Archaeologist investigating who built ancient chapel

By Tom Sharpe
Santa Fe, New Mexico (AP) 6-08

Restoration work at San Miguel Chapel could turn up new evidence about who built what is billed as the nation’s oldest church, says the group planning the restoration.

Tradition holds that Barrio de Analco, a neighborhood just south of the Santa Fe River, was founded by Tlaxcaltecan Indians – Christianized natives of Mexico who sided with the Spanish against the Aztecs in the 1500s and accompanied colonists north in the 1600s.

“The presence of Tlaxcaltecans in Santa Fe has long been assumed, but no evidence has ever been brought to light that undoubtedly proves their presence here,” says a statement issued by Cornerstones Community Partnerships, which recently began assessing the chapel’s condition. “Are they indeed the Indians who built San Miguel Chapel in Santa Fe?”

According to the announcement, Elizabeth Oster, an archaeological consultant who has been researching the mystery, believes by the time colonization of Santa Fe began, other Indian allies might have accompanied the Spanish to Santa Fe, including the Caxcans of Nueva Galicia, which now includes the states of Jalisco and Zacetecas.

“In her work, Oster has found that although the Spanish documented every detail regarding their colonization of Santa Fe, such as detailed lists of personal possessions and the names of all family members, she has not found any proof that the founders of San Miguel were Tlaxcaltecans and is trying to piece together how the assumption came to be,” says a Cornerstones news release.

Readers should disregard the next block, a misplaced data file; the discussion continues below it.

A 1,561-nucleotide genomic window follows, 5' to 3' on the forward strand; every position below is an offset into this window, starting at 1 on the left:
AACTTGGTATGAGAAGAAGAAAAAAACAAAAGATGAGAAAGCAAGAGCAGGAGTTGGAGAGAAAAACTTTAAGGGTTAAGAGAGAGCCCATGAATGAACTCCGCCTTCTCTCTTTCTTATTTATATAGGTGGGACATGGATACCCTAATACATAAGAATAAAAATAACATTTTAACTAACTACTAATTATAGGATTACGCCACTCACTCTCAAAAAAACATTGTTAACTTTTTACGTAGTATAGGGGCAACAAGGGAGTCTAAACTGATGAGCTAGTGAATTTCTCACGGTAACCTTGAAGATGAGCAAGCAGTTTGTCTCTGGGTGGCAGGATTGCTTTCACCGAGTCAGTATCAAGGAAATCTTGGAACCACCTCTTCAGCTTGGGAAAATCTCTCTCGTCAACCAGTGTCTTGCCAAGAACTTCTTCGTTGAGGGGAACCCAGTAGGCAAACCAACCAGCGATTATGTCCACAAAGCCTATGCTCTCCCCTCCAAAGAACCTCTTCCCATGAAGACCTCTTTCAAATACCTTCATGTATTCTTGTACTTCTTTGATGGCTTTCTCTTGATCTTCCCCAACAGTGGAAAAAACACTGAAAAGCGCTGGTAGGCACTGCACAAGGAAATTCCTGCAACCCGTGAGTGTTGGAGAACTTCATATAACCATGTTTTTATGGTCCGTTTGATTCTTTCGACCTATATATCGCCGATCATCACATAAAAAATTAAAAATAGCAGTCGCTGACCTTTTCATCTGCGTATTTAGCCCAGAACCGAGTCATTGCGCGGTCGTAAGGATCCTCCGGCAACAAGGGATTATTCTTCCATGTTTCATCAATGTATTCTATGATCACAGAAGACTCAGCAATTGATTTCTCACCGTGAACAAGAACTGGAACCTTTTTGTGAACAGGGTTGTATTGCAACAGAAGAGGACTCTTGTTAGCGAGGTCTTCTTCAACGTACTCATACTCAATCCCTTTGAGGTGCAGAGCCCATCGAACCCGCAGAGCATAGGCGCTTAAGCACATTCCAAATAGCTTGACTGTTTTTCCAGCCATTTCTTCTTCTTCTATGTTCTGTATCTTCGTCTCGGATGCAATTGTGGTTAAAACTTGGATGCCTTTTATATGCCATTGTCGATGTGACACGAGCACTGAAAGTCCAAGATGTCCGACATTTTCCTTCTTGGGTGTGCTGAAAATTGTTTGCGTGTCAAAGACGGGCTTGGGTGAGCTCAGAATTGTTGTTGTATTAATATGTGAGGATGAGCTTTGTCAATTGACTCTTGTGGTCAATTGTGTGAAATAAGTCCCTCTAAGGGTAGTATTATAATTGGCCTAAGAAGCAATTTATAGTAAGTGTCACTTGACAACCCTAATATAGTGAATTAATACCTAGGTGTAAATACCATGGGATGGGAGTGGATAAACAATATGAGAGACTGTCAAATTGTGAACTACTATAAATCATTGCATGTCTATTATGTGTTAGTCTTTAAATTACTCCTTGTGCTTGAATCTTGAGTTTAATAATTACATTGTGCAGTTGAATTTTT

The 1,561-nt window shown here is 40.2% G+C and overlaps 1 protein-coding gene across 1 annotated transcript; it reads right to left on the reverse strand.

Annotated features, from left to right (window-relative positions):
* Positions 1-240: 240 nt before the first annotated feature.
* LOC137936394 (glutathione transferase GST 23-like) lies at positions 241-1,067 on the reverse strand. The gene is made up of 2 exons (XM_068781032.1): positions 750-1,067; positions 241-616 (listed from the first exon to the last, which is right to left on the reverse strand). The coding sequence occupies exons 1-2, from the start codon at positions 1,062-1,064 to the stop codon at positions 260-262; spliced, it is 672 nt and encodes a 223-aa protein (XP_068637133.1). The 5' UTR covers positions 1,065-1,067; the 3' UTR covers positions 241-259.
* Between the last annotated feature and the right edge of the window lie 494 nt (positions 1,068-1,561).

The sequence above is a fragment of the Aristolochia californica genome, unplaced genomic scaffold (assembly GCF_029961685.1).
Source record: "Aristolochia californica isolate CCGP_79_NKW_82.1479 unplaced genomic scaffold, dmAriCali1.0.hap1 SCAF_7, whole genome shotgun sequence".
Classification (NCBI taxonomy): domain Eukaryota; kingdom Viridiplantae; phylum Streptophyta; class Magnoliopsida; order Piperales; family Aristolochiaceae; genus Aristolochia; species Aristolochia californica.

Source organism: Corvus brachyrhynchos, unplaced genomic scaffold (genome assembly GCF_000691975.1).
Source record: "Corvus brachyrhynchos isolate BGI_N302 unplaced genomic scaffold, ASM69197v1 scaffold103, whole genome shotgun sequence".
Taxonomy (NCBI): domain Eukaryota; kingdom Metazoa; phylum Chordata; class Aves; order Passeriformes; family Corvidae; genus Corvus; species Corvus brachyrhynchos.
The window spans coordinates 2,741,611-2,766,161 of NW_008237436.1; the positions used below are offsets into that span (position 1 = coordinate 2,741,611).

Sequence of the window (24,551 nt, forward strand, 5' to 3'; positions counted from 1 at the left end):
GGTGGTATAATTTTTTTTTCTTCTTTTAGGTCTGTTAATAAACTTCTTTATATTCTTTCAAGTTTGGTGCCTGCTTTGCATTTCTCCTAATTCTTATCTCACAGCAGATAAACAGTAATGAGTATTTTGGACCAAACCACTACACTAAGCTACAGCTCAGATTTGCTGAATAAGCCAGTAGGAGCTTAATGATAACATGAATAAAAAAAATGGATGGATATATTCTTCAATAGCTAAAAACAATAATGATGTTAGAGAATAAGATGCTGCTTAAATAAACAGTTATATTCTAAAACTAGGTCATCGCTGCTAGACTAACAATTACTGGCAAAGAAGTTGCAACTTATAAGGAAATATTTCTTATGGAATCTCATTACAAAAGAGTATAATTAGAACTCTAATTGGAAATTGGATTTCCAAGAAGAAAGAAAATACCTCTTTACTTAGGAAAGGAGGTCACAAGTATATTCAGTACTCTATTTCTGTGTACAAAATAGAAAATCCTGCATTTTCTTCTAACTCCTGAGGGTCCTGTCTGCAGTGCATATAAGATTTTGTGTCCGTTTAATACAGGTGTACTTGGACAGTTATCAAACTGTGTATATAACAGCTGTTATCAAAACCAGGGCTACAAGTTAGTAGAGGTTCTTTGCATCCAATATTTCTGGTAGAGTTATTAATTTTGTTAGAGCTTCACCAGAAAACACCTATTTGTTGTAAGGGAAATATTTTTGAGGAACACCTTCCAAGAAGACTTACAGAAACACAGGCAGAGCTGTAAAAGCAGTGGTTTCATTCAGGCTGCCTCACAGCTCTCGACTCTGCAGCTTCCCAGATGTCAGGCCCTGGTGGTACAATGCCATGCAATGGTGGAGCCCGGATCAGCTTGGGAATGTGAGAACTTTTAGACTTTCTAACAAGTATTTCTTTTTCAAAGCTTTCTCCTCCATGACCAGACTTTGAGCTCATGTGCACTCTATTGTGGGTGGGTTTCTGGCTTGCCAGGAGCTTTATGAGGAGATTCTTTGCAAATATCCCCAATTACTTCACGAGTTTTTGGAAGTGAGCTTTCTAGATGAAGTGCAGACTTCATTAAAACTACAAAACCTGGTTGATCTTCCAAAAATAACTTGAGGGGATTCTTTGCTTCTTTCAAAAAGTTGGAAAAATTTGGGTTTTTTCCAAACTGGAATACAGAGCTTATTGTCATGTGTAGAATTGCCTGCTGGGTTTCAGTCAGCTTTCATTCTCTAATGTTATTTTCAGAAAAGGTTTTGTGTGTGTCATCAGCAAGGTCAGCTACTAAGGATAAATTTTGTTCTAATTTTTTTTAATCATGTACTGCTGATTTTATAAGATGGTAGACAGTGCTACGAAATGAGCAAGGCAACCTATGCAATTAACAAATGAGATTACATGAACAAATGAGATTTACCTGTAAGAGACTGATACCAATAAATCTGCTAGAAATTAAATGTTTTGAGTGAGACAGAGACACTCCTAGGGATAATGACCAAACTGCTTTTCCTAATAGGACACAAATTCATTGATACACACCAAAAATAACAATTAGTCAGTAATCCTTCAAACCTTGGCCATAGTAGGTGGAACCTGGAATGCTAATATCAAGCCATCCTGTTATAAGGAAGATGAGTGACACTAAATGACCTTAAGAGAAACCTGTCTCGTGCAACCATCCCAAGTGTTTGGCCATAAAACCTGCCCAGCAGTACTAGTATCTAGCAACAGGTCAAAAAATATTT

Cornerstones says its assessment of San Miguel Chapel will require the removal of samples from the middle of its adobe walls and the hard-packed dirt floors beneath its wood floor. This might result in unearthing bones and other artifacts, the group says, since graves are known to exist beneath the paved entrance to the chapel.

Cornerstones said it will contact “a long list of Native American Tribes in the region ... to solicit their concerns about the work that might impact the pre-Spanish Puebloan remains that are known to exist beneath and around the chapel.”

Unearthing human remains isn’t the only concern. Removing samples from deep in the adobe walls risks disturbing the chapel’s foundation, says the news release. But doing nothing could cause problems, too, because long-term moisture entrapment in the walls or floor “ultimately causes structural failure by turning the bricks or hard dirt into dust,” says the release.

Cornerstones took over preservation work at the chapel two years ago from Michael Moquin, an adobe craftsman who had been hired by St. Michael’s Corp., the Christian Brothers’ firm that owns the chapel and the building across East De Vargas Street that houses the Oldest House Shop.

Both buildings are among Santa Fe’s oldest tourist attractions.

According to the Cornerstones news release, construction of San Miguel Chapel, sometimes called a mission, began in 1710 on the site of where a building had been erected between 1610 and 1628, partly destroyed in 1640, rebuilt and then once again destroyed in the Pueblo Revolt of 1680.

The release says archaeological work there from 1955 to 1958 turned up evidence of the two earlier churches plus the remnants of a Pueblo Indian structure from the 1200s.